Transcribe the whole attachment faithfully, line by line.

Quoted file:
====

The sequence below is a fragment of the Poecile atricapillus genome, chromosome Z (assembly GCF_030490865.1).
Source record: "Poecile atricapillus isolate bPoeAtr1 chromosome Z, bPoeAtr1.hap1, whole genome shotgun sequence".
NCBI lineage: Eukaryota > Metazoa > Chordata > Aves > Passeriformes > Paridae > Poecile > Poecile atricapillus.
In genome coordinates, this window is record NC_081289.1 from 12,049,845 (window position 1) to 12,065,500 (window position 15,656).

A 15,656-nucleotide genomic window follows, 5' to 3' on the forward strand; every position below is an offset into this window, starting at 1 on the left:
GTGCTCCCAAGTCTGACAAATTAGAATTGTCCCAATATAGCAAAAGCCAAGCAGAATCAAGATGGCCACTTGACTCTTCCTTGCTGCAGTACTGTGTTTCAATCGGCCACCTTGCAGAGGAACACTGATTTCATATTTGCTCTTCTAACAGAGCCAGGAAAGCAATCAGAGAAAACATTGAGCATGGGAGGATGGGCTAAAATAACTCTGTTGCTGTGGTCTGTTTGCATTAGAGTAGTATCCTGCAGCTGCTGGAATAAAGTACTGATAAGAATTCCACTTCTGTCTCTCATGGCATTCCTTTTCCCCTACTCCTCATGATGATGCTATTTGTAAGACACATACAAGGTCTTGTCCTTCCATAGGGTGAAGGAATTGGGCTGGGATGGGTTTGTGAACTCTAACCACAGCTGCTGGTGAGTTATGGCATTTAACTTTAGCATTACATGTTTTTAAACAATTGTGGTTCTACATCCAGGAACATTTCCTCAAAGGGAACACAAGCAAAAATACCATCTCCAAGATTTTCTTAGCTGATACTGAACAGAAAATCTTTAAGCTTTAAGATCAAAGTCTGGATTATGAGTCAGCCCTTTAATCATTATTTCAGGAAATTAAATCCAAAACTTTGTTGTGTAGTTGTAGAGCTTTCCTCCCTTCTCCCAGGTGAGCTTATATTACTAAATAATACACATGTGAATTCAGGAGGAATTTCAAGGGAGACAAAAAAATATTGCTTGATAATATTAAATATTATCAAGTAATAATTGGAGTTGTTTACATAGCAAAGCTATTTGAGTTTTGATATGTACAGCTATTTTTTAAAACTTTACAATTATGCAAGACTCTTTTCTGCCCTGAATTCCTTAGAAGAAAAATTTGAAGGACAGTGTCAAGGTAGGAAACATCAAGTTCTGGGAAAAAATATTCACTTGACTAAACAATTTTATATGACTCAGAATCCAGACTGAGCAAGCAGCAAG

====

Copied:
The sequence below is a fragment of the Poecile atricapillus genome, chromosome Z (assembly GCF_030490865.1).
Source record: "Poecile atricapillus isolate bPoeAtr1 chromosome Z, bPoeAtr1.hap1, whole genome shotgun sequence".
NCBI lineage: Eukaryota > Metazoa > Chordata > Aves > Passeriformes > Paridae > Poecile > Poecile atricapillus.
In genome coordinates, this window is record NC_081289.1 from 12,049,845 (window position 1) to 12,065,500 (window position 15,656).

A 15,656-nucleotide genomic window follows, 5' to 3' on the forward strand; every position below is an offset into this window, starting at 1 on the left:
GTGCTCCCAAGTCTGACAAATTAGAATTGTCCCAATATAGCAAAAGCCAAGCAGAATCAAGATGGCCACTTGACTCTTCCTTGCTGCAGTACTGTGTTTCAATCGGCCACCTTGCAGAGGAACACTGATTTCATATTTGCTCTTCTAACAGAGCCAGGAAAGCAATCAGAGAAAACATTGAGCATGGGAGGATGGGCTAAAATAACTCTGTTGCTGTGGTCTGTTTGCATTAGAGTAGTATCCTGCAGCTGCTGGAATAAAGTACTGATAAGAATTCCACTTCTGTCTCTCATGGCATTCCTTTTCCCCTACTCCTCATGATGATGCTATTTGTAAGACACATACAAGGTCTTGTCCTTCCATAGGGTGAAGGAATTGGGCTGGGATGGGTTTGTGAACTCTAACCACAGCTGCTGGTGAGTTATGGCATTTAACTTTAGCATTACATGTTTTTAAACAATTGTGGTTCTACATCCAGGAACATTTCCTCAAAGGGAACACAAGCAAAAATACCATCTCCAAGATTTTCTTAGCTGATACTGAACAGAAAATCTTTAAGCTTTAAGATCAAAGTCTGGATTATGAGTCAGCCCTTTAATCATTATTTCAGGAAATTAAATCCAAAACTTTGTTGTGTAGTTGTAGAGCTTTCCTCCCTTCTCCCAGGTGAGCTTATATTACTAAATAATACACATGTGAATTCAGGAGGAATTTCAAGGGAGACAAAAAAATATTGCTTGATAATATTAAATATTATCAAGTAATAATTGGAGTTGTTTACATAGCAAAGCTATTTGAGTTTTGATATGTACAGCTATTTTTTAAAACTTTACAATTATGCAAGACTCTTTTCTGCCCTGAATTCCTTAGAAGAAAAATTTGAAGGACAGTGTCAAGGTAGGAAACATCAAGTTCTGGGAAAAAATATTCACTTGACTAAACAATTTTATATGACTCAGAATCCAGACTGAGCAAGCAGCAAG